words and other times numbers do, so here are some numbers: Hannah





Paralympian, multi-world champion, multi-world record holder last year competed in 54 races around the world, winning all 54 of them and yet was only paid for winning 3 of those races! In

so doing she ‘earned’ £6,000, with all her other

income having to come from sponsorship and

other activities that take her away from training.

By contrast, top male Paralympians can earn

£5,000 just to race in events, so the gap is huge.

“The perception is that because I have won gold medals there is money, the reality is there isn’t,” Hannah says of her dual frustration of having to

train and try and find a way to bring money in - but then also having to convince people that actually she really does need money.

July 2015 15 Photo: Papaya Photography

The thing I find interesting is that both the Hannah’s agree when I ask what the solution is: they say “come watch us compete”, buy a

ticket, because ticket sales boost income, more publicity brings sponsors, sponsors share with their customers, which means more fans and people realising what a great sport it is - and

the circle is complete. What’s important to them

is people being involved more than cold hard cash. Yes, it would help them, but that isn’t their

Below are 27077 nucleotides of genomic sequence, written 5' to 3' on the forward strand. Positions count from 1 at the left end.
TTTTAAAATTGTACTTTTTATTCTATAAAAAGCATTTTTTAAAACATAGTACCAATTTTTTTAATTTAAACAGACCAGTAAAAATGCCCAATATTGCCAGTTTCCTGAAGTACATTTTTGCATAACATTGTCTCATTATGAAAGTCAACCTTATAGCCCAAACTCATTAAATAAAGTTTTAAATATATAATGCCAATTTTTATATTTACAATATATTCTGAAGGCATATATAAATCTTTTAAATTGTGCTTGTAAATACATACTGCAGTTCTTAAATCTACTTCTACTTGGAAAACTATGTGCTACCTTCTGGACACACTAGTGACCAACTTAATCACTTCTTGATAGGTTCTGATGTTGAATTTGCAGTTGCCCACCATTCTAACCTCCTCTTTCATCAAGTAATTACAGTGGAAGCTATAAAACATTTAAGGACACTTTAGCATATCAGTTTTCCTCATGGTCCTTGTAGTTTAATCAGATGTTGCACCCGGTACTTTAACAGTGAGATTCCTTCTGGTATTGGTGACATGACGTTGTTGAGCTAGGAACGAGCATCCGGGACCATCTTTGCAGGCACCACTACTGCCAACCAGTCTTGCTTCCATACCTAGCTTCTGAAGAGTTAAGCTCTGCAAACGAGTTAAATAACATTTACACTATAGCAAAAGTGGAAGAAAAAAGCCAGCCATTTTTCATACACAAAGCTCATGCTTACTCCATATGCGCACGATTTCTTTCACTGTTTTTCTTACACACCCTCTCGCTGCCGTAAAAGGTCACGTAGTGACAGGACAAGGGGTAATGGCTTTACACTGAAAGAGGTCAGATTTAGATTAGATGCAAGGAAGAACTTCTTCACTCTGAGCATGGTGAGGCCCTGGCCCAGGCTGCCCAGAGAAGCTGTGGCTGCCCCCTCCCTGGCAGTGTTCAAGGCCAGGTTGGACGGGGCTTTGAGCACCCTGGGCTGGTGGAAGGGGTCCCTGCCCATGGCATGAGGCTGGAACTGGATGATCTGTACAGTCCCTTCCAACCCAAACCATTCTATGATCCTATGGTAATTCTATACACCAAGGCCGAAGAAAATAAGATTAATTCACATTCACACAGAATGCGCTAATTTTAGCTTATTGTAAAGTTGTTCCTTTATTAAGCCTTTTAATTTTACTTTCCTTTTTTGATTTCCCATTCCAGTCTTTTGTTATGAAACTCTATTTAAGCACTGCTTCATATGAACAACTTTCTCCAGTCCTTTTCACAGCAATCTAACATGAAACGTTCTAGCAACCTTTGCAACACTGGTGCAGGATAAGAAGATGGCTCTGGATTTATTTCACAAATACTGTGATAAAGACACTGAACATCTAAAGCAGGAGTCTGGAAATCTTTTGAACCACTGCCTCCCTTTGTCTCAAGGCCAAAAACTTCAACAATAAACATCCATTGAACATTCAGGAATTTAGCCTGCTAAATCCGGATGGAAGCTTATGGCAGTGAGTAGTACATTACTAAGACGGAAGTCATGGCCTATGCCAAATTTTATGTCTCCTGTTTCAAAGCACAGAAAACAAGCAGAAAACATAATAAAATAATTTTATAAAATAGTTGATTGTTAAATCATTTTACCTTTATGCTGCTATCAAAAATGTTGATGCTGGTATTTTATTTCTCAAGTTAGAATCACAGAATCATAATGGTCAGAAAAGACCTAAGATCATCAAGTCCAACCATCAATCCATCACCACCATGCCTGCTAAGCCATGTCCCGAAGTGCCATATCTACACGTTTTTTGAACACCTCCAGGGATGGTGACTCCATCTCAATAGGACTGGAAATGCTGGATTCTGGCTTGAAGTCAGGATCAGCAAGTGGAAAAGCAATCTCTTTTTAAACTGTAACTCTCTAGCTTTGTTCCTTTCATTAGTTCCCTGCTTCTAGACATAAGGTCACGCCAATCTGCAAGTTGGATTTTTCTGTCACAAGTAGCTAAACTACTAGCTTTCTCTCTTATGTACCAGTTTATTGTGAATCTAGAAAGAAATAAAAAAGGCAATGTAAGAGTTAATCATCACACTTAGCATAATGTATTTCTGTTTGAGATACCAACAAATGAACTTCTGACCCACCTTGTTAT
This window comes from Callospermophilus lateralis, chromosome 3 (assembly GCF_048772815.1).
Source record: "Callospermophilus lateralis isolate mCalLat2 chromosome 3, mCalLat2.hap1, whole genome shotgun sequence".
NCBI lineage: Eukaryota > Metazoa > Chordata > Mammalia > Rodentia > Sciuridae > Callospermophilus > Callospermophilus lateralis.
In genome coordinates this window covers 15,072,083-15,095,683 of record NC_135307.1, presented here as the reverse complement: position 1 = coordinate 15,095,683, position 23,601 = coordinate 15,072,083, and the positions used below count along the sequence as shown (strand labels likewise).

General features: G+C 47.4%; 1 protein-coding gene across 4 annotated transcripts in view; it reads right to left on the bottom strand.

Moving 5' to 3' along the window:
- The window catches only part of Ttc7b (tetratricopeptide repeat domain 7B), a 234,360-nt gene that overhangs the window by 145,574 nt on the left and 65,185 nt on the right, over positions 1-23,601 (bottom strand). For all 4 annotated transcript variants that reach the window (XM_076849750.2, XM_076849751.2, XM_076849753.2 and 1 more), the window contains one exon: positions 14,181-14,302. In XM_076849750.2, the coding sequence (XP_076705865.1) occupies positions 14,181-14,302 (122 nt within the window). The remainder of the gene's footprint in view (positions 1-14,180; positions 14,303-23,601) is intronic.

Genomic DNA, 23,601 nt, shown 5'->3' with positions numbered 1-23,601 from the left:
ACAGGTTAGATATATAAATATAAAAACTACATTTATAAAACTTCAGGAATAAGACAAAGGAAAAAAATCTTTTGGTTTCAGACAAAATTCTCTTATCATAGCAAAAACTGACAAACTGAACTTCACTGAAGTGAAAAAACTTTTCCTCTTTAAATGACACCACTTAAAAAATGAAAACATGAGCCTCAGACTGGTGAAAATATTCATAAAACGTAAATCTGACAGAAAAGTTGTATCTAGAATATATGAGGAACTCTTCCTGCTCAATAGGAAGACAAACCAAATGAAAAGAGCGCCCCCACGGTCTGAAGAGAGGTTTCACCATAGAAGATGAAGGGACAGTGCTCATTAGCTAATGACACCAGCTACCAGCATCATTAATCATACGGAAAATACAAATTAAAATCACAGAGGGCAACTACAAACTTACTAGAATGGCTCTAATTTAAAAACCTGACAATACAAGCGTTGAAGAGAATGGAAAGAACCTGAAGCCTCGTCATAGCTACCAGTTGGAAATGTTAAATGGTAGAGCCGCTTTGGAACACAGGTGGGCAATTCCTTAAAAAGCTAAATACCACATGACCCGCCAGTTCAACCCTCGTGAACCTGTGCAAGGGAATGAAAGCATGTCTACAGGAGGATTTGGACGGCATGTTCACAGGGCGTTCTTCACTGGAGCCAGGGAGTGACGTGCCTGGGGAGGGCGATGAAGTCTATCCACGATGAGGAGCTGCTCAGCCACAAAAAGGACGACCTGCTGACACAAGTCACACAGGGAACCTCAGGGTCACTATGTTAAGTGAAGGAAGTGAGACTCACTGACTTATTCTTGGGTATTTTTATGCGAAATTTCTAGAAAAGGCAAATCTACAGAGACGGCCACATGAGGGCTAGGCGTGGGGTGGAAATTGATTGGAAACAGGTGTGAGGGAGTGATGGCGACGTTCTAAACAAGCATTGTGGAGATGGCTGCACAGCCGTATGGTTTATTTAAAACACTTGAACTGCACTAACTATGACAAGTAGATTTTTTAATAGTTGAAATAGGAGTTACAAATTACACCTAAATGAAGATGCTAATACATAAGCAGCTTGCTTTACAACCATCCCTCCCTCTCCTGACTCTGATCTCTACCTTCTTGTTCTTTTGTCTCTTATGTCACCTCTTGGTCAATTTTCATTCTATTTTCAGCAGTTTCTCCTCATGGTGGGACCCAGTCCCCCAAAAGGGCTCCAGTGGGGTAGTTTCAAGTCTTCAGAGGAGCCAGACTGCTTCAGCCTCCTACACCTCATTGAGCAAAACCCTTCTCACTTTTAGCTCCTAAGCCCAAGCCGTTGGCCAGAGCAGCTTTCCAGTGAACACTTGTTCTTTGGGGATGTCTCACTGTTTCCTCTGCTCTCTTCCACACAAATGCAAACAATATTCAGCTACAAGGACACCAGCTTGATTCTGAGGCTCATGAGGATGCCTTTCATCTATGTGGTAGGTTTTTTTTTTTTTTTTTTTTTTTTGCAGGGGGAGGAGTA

motivation. Getting people involved and raising

the profile of Paralympics is - and that says a lot about them as people and athletes. Message


‘the Hannahs’





At the end of the interviews and photo shoot I

asked both ‘Hannahs’ if there was a message to


give to readers and their response was this:



“Please see us as the athlete not the disability.


Look at me and think, ‘wow she must train hard


to move so quickly’, and don’t pity or feel sorry



for us. Come and support us,” said Hannah



“Ability, not disability is what I live by and I

want others to see that and appreciate it,” said Hannah Russell.

I love spending time with athletes like this, they

bring challenge to my life and show me how to look at things differently. They are hard working and committed people with the funniest sense

of humour ever! Take the time to watch an

Photo: Papaya Photography

see what an incredible aspect to a sport that is ‘underground’. Let’s make it mainstream.

16 July 2015

photographe Iris Velghe

event, go to an event and chat to them, you will

Cuvée Rosé. The Ultimate.

July 2015 17

Rebecca Coales – freediver

Interview and article by Myak Homberger Imagine holding your long could

a form of adapted underwater breast stroke.

what point if you were underwater would you

you come out of the water you do not remove

that could be....20 seconds....30 seconds? At start to panic?